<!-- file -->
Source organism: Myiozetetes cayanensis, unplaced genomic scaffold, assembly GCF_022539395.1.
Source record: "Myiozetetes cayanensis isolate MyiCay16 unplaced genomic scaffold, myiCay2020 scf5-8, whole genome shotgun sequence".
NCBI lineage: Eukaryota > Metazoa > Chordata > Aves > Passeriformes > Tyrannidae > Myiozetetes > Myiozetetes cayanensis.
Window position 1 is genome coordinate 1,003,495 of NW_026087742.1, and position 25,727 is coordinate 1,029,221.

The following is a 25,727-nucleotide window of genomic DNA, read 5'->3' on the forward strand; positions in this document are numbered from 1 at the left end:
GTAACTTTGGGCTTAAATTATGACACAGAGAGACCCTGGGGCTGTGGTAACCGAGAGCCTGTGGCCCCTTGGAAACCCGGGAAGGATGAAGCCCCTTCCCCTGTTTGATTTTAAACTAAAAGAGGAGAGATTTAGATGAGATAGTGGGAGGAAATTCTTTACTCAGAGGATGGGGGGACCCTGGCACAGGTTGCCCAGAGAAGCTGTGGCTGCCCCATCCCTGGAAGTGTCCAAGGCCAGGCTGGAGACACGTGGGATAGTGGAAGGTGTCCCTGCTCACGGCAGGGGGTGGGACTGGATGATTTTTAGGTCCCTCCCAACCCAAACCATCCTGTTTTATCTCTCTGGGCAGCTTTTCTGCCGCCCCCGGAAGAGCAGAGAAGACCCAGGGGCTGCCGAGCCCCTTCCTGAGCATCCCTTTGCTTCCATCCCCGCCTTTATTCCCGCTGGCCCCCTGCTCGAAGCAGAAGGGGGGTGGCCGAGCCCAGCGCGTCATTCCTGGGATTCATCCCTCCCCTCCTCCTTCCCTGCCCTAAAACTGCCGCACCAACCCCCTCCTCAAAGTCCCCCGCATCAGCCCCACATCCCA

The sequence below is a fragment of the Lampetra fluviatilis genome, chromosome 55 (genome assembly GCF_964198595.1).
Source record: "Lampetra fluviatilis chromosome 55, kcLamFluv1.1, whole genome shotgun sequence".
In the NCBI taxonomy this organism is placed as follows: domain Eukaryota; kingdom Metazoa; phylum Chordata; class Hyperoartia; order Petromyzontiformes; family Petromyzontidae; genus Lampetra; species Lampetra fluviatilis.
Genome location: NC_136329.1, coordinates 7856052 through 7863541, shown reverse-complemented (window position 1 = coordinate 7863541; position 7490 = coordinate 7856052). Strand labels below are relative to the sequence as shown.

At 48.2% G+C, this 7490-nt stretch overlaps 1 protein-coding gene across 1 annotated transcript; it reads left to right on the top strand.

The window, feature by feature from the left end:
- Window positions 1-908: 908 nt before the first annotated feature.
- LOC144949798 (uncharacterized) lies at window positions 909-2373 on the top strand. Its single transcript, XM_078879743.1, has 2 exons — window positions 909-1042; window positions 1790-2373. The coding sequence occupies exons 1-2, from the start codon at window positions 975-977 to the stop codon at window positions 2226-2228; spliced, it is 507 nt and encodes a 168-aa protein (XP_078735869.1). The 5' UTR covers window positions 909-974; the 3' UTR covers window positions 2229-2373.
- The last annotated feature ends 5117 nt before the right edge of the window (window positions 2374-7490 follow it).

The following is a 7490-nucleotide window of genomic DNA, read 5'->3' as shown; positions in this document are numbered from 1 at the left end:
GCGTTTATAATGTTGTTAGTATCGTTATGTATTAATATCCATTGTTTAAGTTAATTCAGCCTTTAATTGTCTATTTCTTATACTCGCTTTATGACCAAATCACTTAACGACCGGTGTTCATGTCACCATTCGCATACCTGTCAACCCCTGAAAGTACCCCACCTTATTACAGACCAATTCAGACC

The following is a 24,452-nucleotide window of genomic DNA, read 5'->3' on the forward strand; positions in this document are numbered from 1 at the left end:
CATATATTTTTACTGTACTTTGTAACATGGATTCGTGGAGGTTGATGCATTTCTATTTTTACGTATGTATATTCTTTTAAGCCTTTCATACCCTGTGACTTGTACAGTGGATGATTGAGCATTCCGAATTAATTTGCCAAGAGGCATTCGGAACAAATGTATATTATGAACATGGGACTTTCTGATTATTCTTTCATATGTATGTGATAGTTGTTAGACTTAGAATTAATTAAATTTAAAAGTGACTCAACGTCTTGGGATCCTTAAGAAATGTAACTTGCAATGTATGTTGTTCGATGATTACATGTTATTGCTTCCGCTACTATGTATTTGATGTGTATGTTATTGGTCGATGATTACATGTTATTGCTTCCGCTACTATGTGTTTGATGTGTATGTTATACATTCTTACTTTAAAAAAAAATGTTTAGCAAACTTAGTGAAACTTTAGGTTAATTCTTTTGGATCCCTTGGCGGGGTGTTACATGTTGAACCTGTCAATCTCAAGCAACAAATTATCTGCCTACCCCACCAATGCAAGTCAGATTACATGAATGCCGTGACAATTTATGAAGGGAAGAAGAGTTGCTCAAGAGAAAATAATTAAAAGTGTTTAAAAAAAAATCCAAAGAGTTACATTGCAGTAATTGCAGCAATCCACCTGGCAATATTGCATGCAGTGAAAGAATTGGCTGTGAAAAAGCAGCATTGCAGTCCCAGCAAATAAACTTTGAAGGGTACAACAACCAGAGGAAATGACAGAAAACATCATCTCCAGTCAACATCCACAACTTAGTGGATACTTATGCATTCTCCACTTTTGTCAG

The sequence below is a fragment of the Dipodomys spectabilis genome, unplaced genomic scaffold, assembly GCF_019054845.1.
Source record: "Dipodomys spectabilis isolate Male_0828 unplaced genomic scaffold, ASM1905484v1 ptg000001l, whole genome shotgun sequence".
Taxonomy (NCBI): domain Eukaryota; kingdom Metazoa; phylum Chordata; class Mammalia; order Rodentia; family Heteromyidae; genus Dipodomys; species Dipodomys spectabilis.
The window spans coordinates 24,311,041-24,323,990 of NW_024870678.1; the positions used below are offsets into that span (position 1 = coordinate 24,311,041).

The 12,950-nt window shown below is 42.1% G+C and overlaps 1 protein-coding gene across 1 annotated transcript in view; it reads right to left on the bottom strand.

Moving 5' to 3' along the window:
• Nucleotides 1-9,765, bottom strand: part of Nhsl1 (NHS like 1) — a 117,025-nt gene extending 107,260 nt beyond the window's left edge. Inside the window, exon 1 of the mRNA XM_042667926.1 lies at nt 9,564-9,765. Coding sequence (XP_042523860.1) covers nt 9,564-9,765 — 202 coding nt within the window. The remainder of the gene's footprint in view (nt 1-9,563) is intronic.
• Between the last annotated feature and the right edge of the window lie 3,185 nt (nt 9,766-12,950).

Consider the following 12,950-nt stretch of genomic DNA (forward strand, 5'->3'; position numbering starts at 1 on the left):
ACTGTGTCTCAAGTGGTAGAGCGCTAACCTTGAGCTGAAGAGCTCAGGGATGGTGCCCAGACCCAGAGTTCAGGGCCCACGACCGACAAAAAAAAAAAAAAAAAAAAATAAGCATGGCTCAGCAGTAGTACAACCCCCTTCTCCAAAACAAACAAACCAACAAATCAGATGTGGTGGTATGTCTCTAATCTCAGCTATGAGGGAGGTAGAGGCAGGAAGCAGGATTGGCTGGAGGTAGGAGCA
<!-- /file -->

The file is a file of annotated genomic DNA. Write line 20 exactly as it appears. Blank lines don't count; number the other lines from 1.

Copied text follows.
The sequence below is a fragment of the Dipodomys spectabilis genome, unplaced genomic scaffold, assembly GCF_019054845.1.